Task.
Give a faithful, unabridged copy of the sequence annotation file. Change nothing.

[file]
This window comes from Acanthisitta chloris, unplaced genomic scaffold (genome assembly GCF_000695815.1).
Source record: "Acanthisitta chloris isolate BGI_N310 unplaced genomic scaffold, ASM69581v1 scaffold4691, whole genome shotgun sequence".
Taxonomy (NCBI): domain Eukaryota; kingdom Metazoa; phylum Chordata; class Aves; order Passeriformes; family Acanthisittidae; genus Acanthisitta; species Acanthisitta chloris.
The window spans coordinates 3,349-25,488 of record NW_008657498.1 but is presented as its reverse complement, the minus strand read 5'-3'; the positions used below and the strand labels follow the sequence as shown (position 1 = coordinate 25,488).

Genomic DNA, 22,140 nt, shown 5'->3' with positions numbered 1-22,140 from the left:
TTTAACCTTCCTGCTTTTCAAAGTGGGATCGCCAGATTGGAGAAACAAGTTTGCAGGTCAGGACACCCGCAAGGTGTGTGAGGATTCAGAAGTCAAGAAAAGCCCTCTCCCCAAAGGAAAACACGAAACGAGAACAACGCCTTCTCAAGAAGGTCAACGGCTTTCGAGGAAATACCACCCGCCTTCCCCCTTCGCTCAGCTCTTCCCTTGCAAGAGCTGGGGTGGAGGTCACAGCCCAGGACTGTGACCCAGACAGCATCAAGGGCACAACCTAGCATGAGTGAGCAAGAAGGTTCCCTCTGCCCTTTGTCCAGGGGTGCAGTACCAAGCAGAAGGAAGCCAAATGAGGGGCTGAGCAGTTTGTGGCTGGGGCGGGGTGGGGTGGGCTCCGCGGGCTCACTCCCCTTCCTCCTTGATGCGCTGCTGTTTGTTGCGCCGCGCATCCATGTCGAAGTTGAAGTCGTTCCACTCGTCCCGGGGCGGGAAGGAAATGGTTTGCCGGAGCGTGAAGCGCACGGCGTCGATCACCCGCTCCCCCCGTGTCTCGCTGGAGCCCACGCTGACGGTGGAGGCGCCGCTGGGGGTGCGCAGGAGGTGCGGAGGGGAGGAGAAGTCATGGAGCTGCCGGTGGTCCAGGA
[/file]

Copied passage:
This window comes from Acanthisitta chloris, unplaced genomic scaffold (genome assembly GCF_000695815.1).
Source record: "Acanthisitta chloris isolate BGI_N310 unplaced genomic scaffold, ASM69581v1 scaffold4691, whole genome shotgun sequence".
Taxonomy (NCBI): domain Eukaryota; kingdom Metazoa; phylum Chordata; class Aves; order Passeriformes; family Acanthisittidae; genus Acanthisitta; species Acanthisitta chloris.
The window spans coordinates 3,349-25,488 of record NW_008657498.1 but is presented as its reverse complement, the minus strand read 5'-3'; the positions used below and the strand labels follow the sequence as shown (position 1 = coordinate 25,488).

Genomic DNA, 22,140 nt, shown 5'->3' with positions numbered 1-22,140 from the left:
TTTAACCTTCCTGCTTTTCAAAGTGGGATCGCCAGATTGGAGAAACAAGTTTGCAGGTCAGGACACCCGCAAGGTGTGTGAGGATTCAGAAGTCAAGAAAAGCCCTCTCCCCAAAGGAAAACACGAAACGAGAACAACGCCTTCTCAAGAAGGTCAACGGCTTTCGAGGAAATACCACCCGCCTTCCCCCTTCGCTCAGCTCTTCCCTTGCAAGAGCTGGGGTGGAGGTCACAGCCCAGGACTGTGACCCAGACAGCATCAAGGGCACAACCTAGCATGAGTGAGCAAGAAGGTTCCCTCTGCCCTTTGTCCAGGGGTGCAGTACCAAGCAGAAGGAAGCCAAATGAGGGGCTGAGCAGTTTGTGGCTGGGGCGGGGTGGGGTGGGCTCCGCGGGCTCACTCCCCTTCCTCCTTGATGCGCTGCTGTTTGTTGCGCCGCGCATCCATGTCGAAGTTGAAGTCGTTCCACTCGTCCCGGGGCGGGAAGGAAATGGTTTGCCGGAGCGTGAAGCGCACGGCGTCGATCACCCGCTCCCCCCGTGTCTCGCTGGAGCCCACGCTGACGGTGGAGGCGCCGCTGGGGGTGCGCAGGAGGTGCGGAGGGGAGGAGAAGTCATGGAGCTGCCGGTGGTCCAGGA